• “Seek what’s true for you, rather than for the people around you.” From Rule 2: Find Your Truth. “Unless you know what you want, you’ll be making decisions and living your life on somebody else’s terms.”
  • “What’s the next chapter of your life going to be about? Don’t just plan it. Start making it happen even before you’ve figured it all out…Make it happen. Make something happen.” From Rule 3: Act On It. “It all comes down to saying yes. Acting on it – making real things happen in real life – comes from a place of yes.”
  • Everything that “happens to you has the potential to open new doors.” From Rule 5: All Roads Lead to Rome. Everything happens for a reason even though you might not know how it all fits together in your life at this moment. “When you are following your truth…everything you do will eventually get you where you want to go – or someplace even better.”
  • Also from Rule 5: All Roads Lead to Rome. “You should always bet on yourself. People often bet against themselves – don’t do that. Don’t let anyone reduce you or your passion to a number. The horses picked as the favorites hardly ever win the Kentucky Derby. Odds are nothing. Instead, follow your gut, because it knows better than the odds. What if you’re a long shot? If you want something, you have to go for it. If it goes badly, you’ll learn from it. If it goes well, then you win, odds be damned.”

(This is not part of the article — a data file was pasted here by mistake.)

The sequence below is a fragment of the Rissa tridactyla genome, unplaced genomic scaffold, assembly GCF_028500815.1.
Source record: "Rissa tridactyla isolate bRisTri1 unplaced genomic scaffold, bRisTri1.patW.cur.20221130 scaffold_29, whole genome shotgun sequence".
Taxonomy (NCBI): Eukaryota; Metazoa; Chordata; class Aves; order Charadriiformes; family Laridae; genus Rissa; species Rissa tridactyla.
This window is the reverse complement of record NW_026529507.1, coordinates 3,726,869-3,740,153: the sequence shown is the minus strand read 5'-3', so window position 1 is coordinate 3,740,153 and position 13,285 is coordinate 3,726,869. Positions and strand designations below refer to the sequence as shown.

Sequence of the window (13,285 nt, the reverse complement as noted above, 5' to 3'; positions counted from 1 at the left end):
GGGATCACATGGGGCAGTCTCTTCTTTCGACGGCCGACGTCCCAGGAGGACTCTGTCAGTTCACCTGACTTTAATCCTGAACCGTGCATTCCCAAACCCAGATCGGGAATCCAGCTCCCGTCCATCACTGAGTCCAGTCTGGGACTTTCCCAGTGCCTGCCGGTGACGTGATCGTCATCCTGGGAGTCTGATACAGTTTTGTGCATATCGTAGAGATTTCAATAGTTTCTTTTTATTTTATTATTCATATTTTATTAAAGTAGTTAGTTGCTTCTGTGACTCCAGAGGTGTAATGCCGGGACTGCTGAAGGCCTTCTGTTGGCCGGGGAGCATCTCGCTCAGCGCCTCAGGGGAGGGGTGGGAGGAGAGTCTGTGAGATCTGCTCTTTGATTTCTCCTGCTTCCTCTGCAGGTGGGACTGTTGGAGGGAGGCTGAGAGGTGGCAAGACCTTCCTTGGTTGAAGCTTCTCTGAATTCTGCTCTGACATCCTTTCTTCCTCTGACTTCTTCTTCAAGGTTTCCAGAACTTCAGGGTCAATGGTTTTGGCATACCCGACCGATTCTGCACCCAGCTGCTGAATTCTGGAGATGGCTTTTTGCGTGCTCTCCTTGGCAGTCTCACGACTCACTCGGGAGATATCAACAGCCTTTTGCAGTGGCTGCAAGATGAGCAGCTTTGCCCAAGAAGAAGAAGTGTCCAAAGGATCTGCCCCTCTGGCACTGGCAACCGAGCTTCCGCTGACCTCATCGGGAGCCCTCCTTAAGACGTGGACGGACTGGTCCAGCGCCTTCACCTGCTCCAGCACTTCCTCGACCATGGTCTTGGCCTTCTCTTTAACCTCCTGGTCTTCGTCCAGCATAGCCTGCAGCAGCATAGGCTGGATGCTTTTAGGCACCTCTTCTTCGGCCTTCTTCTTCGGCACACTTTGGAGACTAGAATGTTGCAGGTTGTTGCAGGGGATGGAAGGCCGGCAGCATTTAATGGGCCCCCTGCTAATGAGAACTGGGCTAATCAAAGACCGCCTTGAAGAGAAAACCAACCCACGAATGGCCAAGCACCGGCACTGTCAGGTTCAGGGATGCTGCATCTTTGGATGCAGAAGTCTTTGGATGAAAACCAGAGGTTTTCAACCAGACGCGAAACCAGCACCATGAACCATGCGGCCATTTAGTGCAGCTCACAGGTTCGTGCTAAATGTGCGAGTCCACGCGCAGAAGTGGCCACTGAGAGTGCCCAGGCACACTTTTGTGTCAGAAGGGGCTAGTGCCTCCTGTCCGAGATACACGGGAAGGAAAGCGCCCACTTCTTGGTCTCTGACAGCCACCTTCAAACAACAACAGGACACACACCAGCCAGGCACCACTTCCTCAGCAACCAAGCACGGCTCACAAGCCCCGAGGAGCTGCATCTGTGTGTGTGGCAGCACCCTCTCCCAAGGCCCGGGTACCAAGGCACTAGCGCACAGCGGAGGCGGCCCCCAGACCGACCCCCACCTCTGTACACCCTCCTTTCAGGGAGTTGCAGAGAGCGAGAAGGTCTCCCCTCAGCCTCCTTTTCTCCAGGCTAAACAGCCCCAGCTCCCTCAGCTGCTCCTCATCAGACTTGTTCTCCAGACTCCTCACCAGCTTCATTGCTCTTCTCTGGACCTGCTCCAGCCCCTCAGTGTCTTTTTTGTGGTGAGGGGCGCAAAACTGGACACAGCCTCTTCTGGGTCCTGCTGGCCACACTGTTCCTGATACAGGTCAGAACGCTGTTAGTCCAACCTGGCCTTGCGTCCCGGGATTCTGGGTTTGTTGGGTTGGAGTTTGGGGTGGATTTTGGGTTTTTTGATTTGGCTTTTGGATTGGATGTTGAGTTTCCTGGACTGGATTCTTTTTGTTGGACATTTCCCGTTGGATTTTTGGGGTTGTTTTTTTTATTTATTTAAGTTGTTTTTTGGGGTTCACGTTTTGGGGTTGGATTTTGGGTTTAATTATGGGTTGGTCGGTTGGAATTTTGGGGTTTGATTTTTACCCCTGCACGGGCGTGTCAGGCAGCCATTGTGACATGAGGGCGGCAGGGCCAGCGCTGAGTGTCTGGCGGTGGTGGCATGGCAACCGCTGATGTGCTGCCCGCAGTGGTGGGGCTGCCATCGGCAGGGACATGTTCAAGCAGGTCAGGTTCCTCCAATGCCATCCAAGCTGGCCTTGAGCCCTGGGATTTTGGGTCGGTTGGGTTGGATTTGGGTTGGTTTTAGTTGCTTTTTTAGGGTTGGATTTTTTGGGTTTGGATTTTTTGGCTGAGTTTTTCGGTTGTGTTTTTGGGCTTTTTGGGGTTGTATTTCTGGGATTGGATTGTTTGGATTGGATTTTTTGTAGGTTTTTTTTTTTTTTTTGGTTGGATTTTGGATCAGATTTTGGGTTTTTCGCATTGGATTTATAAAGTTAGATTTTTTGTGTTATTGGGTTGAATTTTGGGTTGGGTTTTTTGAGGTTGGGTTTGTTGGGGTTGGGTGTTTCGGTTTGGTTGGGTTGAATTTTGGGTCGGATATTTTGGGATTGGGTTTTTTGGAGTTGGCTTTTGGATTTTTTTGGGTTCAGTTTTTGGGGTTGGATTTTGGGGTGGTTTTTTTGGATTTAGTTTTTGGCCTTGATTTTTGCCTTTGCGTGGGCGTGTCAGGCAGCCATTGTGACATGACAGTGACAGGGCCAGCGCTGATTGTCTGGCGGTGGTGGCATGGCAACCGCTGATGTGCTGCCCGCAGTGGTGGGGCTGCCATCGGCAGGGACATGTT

Those are my biggest takeaways this time around, but there is so much more to this book that might relate to you. For example, Bethenny writes about “breaking the chain” and not being the woman her mother was. She writes about lessons she’s taken from her childhood and how her childhood shaped her. She writes about her other relationships too and the lessons she’s learned about how her personal issues impacted those relationships. She also has good sections on “noise” – the chatter in your head that can throw you off your game if you let it, and a chapter on making everything you do your business. In other words, whatever you are doing, do it well. You never know who is watching or what opportunities can open up from something.

Obviously I like this book and see value in reading it (since I read it twice.) I like it and suggest it because, whether you like Bethenny Frankel and care about her story or not, Bethenny puts it all out there. She shares all of her mistakes and not just her victories. A Place of Yes is about learning who you are and owning it. It’s about always moving forward, trying something, and not being complacent about your life or giving up on your dreams. Say yes to your life!

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Stop Stressing Out About Work-Life Balance

I made a post on Instagram Saturday morning in which I said instead of work-life balance, we should have Work-life Awareness. (I don’t know if that’s a term anyone else uses yet, but I’m using it now. If it becomes a thing, I’m claiming it as my own.)